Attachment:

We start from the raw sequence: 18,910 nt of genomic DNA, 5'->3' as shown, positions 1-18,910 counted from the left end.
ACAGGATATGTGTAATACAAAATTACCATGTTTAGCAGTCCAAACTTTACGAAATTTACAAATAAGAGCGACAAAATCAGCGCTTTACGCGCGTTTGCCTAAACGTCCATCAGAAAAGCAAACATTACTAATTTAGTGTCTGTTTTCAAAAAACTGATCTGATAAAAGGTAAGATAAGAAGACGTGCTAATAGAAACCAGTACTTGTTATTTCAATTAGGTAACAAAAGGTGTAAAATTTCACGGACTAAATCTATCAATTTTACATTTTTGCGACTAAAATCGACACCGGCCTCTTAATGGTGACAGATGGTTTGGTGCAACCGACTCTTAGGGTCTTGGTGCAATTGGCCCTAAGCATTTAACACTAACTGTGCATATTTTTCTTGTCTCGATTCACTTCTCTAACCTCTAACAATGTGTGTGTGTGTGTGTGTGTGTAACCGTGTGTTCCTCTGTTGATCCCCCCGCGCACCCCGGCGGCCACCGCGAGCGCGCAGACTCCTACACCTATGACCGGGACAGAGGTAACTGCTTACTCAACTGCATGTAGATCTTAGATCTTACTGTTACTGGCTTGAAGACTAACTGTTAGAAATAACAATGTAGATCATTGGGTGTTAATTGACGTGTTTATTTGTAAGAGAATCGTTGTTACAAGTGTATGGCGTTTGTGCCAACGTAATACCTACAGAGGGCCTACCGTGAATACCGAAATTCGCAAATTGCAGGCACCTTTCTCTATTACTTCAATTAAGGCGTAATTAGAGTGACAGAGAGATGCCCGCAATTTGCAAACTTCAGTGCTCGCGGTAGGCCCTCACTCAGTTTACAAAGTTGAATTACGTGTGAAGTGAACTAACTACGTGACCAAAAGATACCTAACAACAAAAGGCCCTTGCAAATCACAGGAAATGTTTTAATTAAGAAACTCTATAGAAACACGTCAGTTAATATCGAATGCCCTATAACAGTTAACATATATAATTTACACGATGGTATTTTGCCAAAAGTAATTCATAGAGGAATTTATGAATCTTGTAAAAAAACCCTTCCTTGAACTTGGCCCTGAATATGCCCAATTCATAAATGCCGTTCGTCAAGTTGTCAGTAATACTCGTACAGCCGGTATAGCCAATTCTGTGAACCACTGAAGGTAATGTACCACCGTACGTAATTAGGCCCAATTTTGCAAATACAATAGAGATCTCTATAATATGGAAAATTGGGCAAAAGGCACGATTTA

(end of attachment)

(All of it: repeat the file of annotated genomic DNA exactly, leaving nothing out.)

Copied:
We start from the raw sequence: 18,910 nt of genomic DNA, 5'->3' as shown, positions 1-18,910 counted from the left end.
ACAGGATATGTGTAATACAAAATTACCATGTTTAGCAGTCCAAACTTTACGAAATTTACAAATAAGAGCGACAAAATCAGCGCTTTACGCGCGTTTGCCTAAACGTCCATCAGAAAAGCAAACATTACTAATTTAGTGTCTGTTTTCAAAAAACTGATCTGATAAAAGGTAAGATAAGAAGACGTGCTAATAGAAACCAGTACTTGTTATTTCAATTAGGTAACAAAAGGTGTAAAATTTCACGGACTAAATCTATCAATTTTACATTTTTGCGACTAAAATCGACACCGGCCTCTTAATGGTGACAGATGGTTTGGTGCAACCGACTCTTAGGGTCTTGGTGCAATTGGCCCTAAGCATTTAACACTAACTGTGCATATTTTTCTTGTCTCGATTCACTTCTCTAACCTCTAACAATGTGTGTGTGTGTGTGTGTGTGTAACCGTGTGTTCCTCTGTTGATCCCCCCGCGCACCCCGGCGGCCACCGCGAGCGCGCAGACTCCTACACCTATGACCGGGACAGAGGTAACTGCTTACTCAACTGCATGTAGATCTTAGATCTTACTGTTACTGGCTTGAAGACTAACTGTTAGAAATAACAATGTAGATCATTGGGTGTTAATTGACGTGTTTATTTGTAAGAGAATCGTTGTTACAAGTGTATGGCGTTTGTGCCAACGTAATACCTACAGAGGGCCTACCGTGAATACCGAAATTCGCAAATTGCAGGCACCTTTCTCTATTACTTCAATTAAGGCGTAATTAGAGTGACAGAGAGATGCCCGCAATTTGCAAACTTCAGTGCTCGCGGTAGGCCCTCACTCAGTTTACAAAGTTGAATTACGTGTGAAGTGAACTAACTACGTGACCAAAAGATACCTAACAACAAAAGGCCCTTGCAAATCACAGGAAATGTTTTAATTAAGAAACTCTATAGAAACACGTCAGTTAATATCGAATGCCCTATAACAGTTAACATATATAATTTACACGATGGTATTTTGCCAAAAGTAATTCATAGAGGAATTTATGAATCTTGTAAAAAAACCCTTCCTTGAACTTGGCCCTGAATATGCCCAATTCATAAATGCCGTTCGTCAAGTTGTCAGTAATACTCGTACAGCCGGTATAGCCAATTCTGTGAACCACTGAAGGTAATGTACCACCGTACGTAATTAGGCCCAATTTTGCAAATACAATAGAGATCTCTATAATATGGAAAATTGGGCAAAAGGCACGATTTA